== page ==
My sense is that many fretwire conventions we use

today are customer driven and tend towards large

sizes. When I've worked on older instruments or

had other occasion to use the smallest wires, I've

often found the results way easier to


Has anybody ever heard a "Rule of Thumb" for

minimum-size fretwire selection? The old-timers or

old catalogs must have had some rule or method.

I'm thinking it would concern the radius of the

largest anticipated string compared to the wire's

height and perhaps


Anybody have anything is print or an old experience?


Tags: banjo, fingerboard, fretwire, mandolin, refret

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This ught'ah put that "thumb" back into that rule.

I'm quite certain that no such "rule" exists.  I'd say it's more a matter of convention and style than anything else.  Old frets were simple bars, and I figure tang frets were developed within the same width ranges at first.   Early Gibson instruments had .040" wide wire on all size instruments from mandolin to full size guitar.  Fret wire got wider towards the 1930s.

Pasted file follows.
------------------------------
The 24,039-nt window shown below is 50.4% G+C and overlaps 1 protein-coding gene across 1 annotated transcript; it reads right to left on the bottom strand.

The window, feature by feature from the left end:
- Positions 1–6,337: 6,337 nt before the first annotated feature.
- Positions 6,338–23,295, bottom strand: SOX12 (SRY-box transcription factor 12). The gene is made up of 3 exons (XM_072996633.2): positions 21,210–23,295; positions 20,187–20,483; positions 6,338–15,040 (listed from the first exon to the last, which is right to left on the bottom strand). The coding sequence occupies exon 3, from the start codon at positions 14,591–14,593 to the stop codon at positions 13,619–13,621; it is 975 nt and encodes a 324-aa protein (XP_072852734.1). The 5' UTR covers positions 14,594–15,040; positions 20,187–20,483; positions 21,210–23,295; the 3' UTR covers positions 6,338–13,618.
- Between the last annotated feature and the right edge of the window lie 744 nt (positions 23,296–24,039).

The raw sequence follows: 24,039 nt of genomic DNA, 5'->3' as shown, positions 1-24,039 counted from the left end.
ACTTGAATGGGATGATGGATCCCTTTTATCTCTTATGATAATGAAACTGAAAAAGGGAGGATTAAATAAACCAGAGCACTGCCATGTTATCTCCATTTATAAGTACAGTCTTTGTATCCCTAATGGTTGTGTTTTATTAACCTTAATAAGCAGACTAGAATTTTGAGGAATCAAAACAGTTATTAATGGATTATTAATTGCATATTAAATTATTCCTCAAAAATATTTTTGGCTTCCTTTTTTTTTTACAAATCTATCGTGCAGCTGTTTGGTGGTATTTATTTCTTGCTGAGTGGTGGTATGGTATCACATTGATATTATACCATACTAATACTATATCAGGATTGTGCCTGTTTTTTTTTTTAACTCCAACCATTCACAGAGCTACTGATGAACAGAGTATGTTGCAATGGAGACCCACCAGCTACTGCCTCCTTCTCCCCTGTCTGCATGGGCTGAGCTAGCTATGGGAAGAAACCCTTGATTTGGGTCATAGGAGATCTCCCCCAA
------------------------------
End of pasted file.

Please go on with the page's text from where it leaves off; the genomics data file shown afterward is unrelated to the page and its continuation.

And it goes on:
I can't agree that smaller wires are easier to play. At all. They're certainly easier to install, but distinctly harder to play. I base that not only on my own experience as a player, but on that of a large clientele who feel liberated by being able to enjoy larger frets than were once considered "standard."

Like Frank, I'm probably an "old timer" and I also agree there is no such rule. Pressing an .011" string to a fret on a mandolin is every bit as much work—in fact, more— than pressing the same gauge on a 12-string guitar. A nice tall fret really helps lighten the work for the left hand. 

No rule as far as I know. It's only to be choosen from the player style and preference.


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